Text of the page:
We have waited for more than 340 years for our constitutional and God-given rights. The nations of Asia and Africa are moving with jetlike speed toward gaining political independence, but we still creep at horse-and-buggy pace toward the gaining of a cup of coffee at a lunch counter. Perhaps it is easy for those who have never felt the stinging darts of segregation to say, “Wait.” But when you have seen vicious mobs lynch your mothers and fathers at will and drown your sisters and brothers at whim; when you have seen hate-filled policemen curse, kick and even kill your black brothers and sisters; when you see the vast majority of your twenty million Negro brothers smothering in an airtight cage of poverty in the midst of an affluent society’; when you suddenly find your tongue twisted and your speech stammering as you seek to explain to your six-year old daughter why she can’t go to the public amusement park that has just been advertised on television, and see tears welling up in her eyes when she is told that Funtown is closed to colored children, and see ominous clouds of inferiority beginning to form in her little mental sky, and see her beginning to distort her personality by developing an unconscious bitterness toward white people; when you have to concoct an answer for a five-year old son who is asking: “Daddy, why do white people treat colored people so mean?”; when you take a cross-country drive and find it necessary to sleep night after night in the uncomfortable corners of your automobile because no motel will accept you; when you are humiliated day in and day out by nagging signs reading “white” and “colored”; when your first name becomes “nigger” and your middle name becomes “boy” (however old you are) and your last name becomes “John,” and your wife and mother are never given the respected title “Mrs.”; when you are harried by day and haunted by night by the fact that you are a Negro, living constantly at tiptoe stance never quite knowing what to expect next, and plagued with inner fears and outer resentments; when you are forever fighting a degrading sense of “nobodiness”—then you will understand why we find it difficult to wait. There comes a time when the cup of endurance runs over, and men are no longer willing to be plunged into the abyss of despair. I hope, sirs, you can understand our legitimate and unavoidable impatience.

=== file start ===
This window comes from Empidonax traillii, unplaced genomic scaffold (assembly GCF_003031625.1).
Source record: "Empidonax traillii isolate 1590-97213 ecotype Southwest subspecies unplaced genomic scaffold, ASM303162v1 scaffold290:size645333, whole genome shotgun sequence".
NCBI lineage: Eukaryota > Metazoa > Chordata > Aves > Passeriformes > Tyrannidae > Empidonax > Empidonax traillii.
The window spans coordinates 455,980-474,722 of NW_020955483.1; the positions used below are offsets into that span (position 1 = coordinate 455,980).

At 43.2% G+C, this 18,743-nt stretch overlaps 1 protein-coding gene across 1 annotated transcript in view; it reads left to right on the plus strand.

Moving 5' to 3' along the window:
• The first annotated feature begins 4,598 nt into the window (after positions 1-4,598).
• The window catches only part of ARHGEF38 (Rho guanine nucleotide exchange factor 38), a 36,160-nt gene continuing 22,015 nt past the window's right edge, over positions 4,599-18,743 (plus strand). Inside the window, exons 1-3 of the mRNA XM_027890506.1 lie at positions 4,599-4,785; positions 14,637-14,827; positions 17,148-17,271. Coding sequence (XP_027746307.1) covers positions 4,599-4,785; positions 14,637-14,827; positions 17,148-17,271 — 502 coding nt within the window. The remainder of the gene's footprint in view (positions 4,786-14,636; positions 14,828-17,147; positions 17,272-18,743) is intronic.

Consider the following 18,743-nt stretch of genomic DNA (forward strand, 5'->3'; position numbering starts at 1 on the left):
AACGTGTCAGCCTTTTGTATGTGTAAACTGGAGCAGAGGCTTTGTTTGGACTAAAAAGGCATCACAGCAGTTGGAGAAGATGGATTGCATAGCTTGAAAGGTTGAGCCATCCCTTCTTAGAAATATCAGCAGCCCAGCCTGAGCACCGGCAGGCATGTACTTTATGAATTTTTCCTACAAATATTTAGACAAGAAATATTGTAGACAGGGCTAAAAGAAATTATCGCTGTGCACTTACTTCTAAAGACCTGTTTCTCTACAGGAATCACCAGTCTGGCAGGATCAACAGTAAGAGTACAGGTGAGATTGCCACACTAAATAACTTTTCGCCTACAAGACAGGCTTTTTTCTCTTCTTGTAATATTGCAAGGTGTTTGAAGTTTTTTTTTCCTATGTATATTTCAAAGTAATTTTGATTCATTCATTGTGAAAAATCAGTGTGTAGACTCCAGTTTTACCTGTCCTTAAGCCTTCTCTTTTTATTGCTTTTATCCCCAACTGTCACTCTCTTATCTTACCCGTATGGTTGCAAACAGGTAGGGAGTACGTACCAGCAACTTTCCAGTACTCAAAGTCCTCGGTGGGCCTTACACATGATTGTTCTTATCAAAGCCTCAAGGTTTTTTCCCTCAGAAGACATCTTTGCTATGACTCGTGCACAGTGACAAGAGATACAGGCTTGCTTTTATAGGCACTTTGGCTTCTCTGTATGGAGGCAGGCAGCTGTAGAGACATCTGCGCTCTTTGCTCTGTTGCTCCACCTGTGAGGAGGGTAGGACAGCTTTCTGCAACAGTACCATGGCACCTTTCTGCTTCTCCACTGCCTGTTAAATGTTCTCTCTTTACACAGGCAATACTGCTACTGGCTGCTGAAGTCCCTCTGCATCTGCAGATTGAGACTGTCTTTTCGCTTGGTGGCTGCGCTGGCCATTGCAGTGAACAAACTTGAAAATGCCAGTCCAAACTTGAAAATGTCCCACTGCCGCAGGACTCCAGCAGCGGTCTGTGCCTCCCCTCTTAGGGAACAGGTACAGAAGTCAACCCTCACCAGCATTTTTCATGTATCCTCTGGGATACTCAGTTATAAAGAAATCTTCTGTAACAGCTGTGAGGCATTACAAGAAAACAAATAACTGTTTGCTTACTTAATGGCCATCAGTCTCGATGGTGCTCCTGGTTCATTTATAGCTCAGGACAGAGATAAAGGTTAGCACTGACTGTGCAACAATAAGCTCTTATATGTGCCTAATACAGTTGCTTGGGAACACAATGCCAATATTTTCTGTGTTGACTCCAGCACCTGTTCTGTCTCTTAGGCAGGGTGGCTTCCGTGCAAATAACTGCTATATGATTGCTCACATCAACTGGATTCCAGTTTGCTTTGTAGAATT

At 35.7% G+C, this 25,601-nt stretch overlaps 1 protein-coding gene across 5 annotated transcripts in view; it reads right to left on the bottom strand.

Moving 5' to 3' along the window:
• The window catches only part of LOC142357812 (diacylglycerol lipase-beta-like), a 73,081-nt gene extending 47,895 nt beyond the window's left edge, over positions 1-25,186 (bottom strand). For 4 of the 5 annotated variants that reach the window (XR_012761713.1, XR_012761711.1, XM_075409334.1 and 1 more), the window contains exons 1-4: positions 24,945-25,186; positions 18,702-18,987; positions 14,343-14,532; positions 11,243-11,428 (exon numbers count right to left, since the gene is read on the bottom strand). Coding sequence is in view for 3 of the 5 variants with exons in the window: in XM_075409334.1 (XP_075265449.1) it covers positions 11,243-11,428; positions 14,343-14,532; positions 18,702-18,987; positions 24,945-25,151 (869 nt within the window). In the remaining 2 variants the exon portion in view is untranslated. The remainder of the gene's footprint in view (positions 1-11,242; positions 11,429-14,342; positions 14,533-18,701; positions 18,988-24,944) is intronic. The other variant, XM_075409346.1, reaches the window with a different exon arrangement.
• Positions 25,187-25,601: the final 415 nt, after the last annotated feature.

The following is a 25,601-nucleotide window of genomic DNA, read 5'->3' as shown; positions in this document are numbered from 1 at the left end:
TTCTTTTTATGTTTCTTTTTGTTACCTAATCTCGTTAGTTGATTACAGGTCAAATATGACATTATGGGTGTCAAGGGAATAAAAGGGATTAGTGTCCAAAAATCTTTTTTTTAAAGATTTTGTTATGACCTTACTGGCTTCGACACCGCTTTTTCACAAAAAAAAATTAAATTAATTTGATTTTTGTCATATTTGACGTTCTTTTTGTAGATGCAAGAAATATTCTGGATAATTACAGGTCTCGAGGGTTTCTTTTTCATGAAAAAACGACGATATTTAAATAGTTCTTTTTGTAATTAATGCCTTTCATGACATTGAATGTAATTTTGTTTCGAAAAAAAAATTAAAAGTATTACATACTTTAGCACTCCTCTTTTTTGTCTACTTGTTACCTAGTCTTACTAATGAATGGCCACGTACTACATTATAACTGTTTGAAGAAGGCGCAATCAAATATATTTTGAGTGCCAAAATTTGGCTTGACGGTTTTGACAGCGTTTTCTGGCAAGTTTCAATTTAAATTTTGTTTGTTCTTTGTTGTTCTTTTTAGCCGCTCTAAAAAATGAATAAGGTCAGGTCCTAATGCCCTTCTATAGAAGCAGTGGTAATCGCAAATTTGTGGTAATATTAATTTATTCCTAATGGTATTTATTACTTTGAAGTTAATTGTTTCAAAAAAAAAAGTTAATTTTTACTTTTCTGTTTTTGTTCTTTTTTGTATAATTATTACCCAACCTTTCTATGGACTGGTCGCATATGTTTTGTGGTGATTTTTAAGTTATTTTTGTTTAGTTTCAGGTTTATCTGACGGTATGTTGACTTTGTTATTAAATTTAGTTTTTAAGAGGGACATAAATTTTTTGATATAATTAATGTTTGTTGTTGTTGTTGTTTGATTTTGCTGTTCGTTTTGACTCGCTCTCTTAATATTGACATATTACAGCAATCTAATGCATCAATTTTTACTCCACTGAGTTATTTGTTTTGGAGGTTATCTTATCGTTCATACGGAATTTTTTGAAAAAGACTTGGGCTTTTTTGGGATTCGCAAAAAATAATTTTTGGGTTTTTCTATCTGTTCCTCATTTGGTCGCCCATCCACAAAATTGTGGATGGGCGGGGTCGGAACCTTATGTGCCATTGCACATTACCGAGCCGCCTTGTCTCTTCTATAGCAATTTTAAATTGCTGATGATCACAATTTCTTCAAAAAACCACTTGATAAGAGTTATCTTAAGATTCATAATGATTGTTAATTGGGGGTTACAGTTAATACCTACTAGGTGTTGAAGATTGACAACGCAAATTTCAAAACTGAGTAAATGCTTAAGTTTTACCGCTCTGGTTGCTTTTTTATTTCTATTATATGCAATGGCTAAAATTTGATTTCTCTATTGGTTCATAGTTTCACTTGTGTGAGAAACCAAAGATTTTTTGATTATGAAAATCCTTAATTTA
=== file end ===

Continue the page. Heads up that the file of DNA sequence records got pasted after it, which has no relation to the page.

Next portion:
Martin Luther King Jr., “A letter from Birmingham Jail” in Why We Cant Wait is reprinted by arrangement with The Heirs to the Estate of Martin Luther King, Jr., c/o Writers House, Ina as agent for the proprieter. Copyright © 1963 by Martin Luther Kint Jr., copyright renewed 1991 by Coretta Scott King.


Holy and righteous God, you created us in your image. Grant us grace to contend fearlessly against evil and to make no peace with oppression. Help us, like your sen ant Martin Luther King, to use our freedom to bring justice among people and nations, to the glory of your Name; through Jesus Christ our Lord, who lives and reigns with you and the Holy Spirit, one God, now and forever.
BCP, rev. LBW, ELW Common of Renewers of Society

Readings: Exodus 3:7-12; Psalm 77:11-20 or 98:1-4; Romans 12:9-21; Luke 6:27-36
Hymn of the Day:Judge eternal, throned in splendor” (LBW 418, H82 596); “Lift every voice and sing” (LBW 562, LSB 964, ELW 841, H82 599) (the African American anthem)